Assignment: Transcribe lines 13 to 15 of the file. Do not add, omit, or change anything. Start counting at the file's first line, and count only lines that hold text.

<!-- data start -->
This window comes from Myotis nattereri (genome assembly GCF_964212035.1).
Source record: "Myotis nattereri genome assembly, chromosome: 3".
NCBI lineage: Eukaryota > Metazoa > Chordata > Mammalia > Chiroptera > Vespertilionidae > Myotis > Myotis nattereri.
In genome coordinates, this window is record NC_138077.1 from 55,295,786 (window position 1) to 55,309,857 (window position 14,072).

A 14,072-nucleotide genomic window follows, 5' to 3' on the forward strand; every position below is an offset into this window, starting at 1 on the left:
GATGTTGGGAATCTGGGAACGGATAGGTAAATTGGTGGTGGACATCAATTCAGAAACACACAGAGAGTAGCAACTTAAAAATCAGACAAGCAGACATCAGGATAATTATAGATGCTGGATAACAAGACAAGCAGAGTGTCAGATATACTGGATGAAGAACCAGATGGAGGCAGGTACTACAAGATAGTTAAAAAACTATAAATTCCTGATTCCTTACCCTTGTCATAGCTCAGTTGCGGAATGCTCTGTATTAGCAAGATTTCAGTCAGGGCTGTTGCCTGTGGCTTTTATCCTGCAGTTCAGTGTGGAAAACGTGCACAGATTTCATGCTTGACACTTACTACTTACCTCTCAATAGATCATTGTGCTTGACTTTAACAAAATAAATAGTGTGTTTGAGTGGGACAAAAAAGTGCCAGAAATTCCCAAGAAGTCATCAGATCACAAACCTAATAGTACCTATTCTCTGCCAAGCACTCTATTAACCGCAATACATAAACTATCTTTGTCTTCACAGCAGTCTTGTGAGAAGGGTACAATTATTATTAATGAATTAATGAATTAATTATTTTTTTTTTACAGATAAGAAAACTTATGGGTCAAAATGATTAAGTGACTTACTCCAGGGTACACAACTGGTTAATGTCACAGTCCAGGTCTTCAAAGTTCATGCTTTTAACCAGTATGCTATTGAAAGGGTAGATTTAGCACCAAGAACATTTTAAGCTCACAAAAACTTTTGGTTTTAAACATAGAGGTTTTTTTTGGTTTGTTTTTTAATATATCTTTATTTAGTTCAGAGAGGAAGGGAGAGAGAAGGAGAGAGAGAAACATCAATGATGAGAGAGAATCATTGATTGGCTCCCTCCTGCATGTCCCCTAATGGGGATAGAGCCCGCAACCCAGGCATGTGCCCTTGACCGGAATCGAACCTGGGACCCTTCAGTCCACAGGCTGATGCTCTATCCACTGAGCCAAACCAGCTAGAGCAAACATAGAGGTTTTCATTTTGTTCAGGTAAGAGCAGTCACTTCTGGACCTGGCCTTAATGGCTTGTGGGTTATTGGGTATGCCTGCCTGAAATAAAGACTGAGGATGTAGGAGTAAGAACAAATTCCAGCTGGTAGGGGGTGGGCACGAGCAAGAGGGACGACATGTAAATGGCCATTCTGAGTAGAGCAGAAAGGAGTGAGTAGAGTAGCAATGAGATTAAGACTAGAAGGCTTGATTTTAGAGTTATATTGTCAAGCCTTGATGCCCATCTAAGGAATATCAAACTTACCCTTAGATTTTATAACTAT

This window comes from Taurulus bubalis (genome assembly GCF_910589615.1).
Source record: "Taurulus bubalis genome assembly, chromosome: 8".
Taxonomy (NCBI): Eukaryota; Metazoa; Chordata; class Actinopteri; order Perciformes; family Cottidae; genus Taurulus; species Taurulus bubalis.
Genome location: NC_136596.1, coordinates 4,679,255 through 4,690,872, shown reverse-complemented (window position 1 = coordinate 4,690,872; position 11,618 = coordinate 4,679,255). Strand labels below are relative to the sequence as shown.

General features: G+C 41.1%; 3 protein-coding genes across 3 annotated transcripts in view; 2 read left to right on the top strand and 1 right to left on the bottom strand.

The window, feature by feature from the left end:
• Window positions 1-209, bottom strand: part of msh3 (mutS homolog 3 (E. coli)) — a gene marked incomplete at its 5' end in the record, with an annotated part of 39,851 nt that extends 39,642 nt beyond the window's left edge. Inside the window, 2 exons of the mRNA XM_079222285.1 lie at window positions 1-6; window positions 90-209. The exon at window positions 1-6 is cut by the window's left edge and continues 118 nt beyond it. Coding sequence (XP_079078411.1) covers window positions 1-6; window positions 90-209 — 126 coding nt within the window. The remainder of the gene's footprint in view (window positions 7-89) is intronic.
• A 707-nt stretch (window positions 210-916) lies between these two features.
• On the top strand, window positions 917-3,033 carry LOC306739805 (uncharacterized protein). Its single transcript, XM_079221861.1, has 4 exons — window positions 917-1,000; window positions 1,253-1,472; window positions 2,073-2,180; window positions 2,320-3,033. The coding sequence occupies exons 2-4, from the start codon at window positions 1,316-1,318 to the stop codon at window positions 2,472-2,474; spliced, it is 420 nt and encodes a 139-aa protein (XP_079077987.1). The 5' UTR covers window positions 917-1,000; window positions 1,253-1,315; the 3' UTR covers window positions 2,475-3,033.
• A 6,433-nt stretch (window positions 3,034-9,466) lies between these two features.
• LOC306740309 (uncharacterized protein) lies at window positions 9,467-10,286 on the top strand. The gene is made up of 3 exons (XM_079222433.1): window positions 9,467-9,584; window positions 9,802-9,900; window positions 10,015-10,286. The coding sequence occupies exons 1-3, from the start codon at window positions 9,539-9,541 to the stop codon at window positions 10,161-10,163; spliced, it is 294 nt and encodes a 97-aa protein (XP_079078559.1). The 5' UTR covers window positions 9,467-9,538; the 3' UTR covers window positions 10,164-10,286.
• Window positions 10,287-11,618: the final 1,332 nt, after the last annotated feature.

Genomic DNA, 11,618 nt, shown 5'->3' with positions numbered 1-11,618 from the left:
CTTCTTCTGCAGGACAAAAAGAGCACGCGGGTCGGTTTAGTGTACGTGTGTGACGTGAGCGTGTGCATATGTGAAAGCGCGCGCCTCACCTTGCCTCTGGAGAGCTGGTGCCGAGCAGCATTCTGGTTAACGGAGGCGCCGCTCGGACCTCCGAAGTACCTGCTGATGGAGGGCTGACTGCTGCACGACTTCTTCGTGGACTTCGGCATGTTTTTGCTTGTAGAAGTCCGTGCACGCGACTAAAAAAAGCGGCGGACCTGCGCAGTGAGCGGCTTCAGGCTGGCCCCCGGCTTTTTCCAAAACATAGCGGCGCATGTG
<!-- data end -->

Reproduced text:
• Window positions 1-209, bottom strand: part of msh3 (mutS homolog 3 (E. coli)) — a gene marked incomplete at its 5' end in the record, with an annotated part of 39,851 nt that extends 39,642 nt beyond the window's left edge. Inside the window, 2 exons of the mRNA XM_079222285.1 lie at window positions 1-6; window positions 90-209. The exon at window positions 1-6 is cut by the window's left edge and continues 118 nt beyond it. Coding sequence (XP_079078411.1) covers window positions 1-6; window positions 90-209 — 126 coding nt within the window. The remainder of the gene's footprint in view (window positions 7-89) is intronic.
• A 707-nt stretch (window positions 210-916) lies between these two features.
• On the top strand, window positions 917-3,033 carry LOC306739805 (uncharacterized protein). Its single transcript, XM_079221861.1, has 4 exons — window positions 917-1,000; window positions 1,253-1,472; window positions 2,073-2,180; window positions 2,320-3,033. The coding sequence occupies exons 2-4, from the start codon at window positions 1,316-1,318 to the stop codon at window positions 2,472-2,474; spliced, it is 420 nt and encodes a 139-aa protein (XP_079077987.1). The 5' UTR covers window positions 917-1,000; window positions 1,253-1,315; the 3' UTR covers window positions 2,475-3,033.